Raising Honest Kids in a Post-Truth World

All kids have a sometimes-fluid relationship with the truth. I have often wished that I had the skills of an FBI profiler, especially when faced with the smiling cherubs in front of me who certainly look like they have been up to something, even as they insist they have not. Kids can lie like an ugly old rug and not give it a second thought. It falls to us as parents to teach them to override the impulse to lie.

Oxford Dictionaries named “post-truth” its 2016 Word of the Year. Between Brexit and the rise of Donald Trump, the editors noticed a 2,000 percent increase in the use of the word from the year before on social media and in news articles on both sides of the Atlantic. Post-truth means that emotion shapes public opinion while facts are largely irrelevant. People value “truthiness,” the feeling that something is true, over hard data that might prove their feelings wrong.

The most surprising thing in the new post-truth world is that our political leaders no longer pretend they are telling us the truth. Bill Clinton assured us he did not have sexual relations with that woman. Barack Obama vowed we could keep our doctors. And Donald Trump? Every word out of his mouth is suspect. President Trump’s advisors speak of alternative facts—as if those are a real thing—to describe demonstrably false statements they made to the press. Our kids are watching, and they notice this stuff.

We used to live in a culture that valued trustworthiness. A man’s word was his bond, a handshake sealed a deal, and parents taught their children to be honest and have integrity above everything else. In the new post-truth world, raising our children with the same values our parents taught us is going to be difficult. How do we teach them to be honest when honesty is no longer in style for so many public figures?

We are going to have to go back to the basics and be intentional about teaching our kids to tell the truth. Before that can happen, we are going to have to wrestle mightily with kids’ innate instinct that prompts them to lie first and consider the consequences later. One of my favorite comic strips as a kid was Family Circus. Whenever one of the kids was in trouble, they always laid the blame on Not Me, a mischievous invisible gremlin. Not Me lives at my house too.

With my own children, I took my cues from Susanna Wesley, mother of Methodist Movement founder John Wesley. Mrs. Wesley had ten children who lived to adulthood, and with her husband away on business for long stretches of time, she had to run a tight ship. To encourage honesty, she didn’t punish her kids for getting in trouble, as long as they confessed and repented. If they lied and tried to shift blame, they were punished. This strategy, along with a zero tolerance policy for lying, has been effective for me.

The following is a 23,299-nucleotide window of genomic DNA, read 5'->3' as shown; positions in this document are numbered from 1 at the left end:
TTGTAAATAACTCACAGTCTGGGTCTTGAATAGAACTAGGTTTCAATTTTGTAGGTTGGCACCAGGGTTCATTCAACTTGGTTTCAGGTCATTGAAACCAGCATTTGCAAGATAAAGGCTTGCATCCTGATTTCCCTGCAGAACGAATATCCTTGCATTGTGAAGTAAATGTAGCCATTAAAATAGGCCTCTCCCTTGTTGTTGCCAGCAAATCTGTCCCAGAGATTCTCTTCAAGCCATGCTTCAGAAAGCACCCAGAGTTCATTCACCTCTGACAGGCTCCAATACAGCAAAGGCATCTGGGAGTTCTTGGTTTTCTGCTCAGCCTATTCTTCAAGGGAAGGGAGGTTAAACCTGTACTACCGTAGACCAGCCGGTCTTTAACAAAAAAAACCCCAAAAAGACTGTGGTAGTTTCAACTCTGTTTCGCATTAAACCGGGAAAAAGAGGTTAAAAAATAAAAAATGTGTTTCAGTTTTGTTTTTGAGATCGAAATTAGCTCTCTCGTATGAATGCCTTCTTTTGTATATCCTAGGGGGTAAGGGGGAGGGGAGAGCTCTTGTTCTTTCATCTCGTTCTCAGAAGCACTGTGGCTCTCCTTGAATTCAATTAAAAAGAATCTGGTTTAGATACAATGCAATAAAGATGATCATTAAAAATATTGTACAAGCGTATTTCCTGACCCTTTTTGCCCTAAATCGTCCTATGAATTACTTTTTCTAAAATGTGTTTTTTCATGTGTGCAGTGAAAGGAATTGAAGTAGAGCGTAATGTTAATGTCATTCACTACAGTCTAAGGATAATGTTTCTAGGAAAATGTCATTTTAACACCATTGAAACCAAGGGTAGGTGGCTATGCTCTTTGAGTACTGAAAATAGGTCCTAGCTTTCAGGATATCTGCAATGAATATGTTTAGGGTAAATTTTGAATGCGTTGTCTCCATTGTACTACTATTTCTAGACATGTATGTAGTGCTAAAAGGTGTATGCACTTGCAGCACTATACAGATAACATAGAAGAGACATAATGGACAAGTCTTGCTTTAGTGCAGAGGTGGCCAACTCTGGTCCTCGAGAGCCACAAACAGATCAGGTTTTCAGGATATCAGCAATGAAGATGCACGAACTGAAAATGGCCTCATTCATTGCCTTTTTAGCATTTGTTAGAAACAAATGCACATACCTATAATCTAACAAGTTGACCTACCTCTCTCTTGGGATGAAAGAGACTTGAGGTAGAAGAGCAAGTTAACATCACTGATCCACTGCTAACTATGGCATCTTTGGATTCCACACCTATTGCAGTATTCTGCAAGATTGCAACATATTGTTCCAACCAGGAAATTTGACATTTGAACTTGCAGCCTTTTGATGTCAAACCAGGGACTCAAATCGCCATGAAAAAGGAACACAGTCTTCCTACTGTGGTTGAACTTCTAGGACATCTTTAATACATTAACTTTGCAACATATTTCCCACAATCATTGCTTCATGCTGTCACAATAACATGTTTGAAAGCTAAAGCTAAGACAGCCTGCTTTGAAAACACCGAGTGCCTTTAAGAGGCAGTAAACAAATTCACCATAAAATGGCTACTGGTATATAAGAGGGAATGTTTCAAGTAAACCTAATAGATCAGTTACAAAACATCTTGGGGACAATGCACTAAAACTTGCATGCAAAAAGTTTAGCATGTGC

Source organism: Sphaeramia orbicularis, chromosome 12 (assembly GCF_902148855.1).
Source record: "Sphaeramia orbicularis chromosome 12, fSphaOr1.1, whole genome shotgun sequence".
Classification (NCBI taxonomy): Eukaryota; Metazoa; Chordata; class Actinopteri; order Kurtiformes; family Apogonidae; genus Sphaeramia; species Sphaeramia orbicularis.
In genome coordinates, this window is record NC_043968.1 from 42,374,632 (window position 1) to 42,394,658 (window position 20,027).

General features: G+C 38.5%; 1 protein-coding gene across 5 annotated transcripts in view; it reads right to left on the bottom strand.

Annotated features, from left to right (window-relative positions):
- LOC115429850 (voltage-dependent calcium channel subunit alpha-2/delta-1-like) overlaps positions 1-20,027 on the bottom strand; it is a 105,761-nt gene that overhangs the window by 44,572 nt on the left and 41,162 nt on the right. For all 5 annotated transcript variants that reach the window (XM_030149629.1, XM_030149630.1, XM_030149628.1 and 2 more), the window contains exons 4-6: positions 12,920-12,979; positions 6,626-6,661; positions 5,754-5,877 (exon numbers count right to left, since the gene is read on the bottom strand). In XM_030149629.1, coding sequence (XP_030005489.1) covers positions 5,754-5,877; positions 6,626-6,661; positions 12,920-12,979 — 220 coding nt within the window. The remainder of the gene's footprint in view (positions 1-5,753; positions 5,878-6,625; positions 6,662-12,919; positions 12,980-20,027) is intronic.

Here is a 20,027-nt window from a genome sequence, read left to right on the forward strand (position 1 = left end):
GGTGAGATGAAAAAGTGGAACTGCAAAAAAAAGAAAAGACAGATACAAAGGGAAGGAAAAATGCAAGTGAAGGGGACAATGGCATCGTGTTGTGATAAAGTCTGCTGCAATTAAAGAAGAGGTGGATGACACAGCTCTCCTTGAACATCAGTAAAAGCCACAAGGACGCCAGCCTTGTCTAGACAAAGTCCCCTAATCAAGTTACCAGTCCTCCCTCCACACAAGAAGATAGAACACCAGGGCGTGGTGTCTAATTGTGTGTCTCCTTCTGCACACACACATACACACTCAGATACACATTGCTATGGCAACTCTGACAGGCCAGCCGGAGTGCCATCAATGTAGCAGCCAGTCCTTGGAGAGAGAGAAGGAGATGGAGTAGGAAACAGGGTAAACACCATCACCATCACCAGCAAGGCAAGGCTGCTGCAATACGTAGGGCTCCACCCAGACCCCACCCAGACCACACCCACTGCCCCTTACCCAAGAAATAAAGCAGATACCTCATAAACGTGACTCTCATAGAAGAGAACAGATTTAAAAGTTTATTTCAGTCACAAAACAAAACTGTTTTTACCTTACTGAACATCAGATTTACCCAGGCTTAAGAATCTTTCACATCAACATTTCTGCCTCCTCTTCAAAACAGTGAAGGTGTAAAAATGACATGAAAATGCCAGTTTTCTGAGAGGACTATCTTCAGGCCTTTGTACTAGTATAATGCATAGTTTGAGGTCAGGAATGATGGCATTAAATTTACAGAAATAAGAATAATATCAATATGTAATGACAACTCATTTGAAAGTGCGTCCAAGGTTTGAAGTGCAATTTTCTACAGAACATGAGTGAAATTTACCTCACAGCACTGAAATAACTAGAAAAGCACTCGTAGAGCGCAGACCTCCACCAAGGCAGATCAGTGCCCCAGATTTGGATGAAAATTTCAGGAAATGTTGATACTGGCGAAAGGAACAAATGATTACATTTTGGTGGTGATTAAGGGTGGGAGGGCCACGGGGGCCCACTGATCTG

The key is starting early. Toddlers are naturally self-centered, but as they grow and learn to be empathetic, they will see how being truthful helps them make friends. Older kids discover that the more trustworthy they are, the more freedom we will give them. It is a message we will be conveying from the time they are small until well after they are grown and gone.

We need to fight back against a culture that tells our kids that truthfulness does not matter. Older kids and teens are not as oblivious to current events as we think. We have plenty of opportunities to start discussions about honesty. They are watching us, so we must be mindful to live with integrity ourselves.

We also need to hold our leaders to a higher standard and demand that they tell us the truth. We can refuse to be led around by our emotions and instead demand facts—real, verifiable facts, not the alternative kind. We should punish dishonesty in public officials at the voting booth. If they can’t get cozy with the truth, send them home. We need to push the culture to value truthfulness.

In the meantime, though, we are going to have to hunker down and get through this post-truth era and hope that the next generation can bring honesty back in style.

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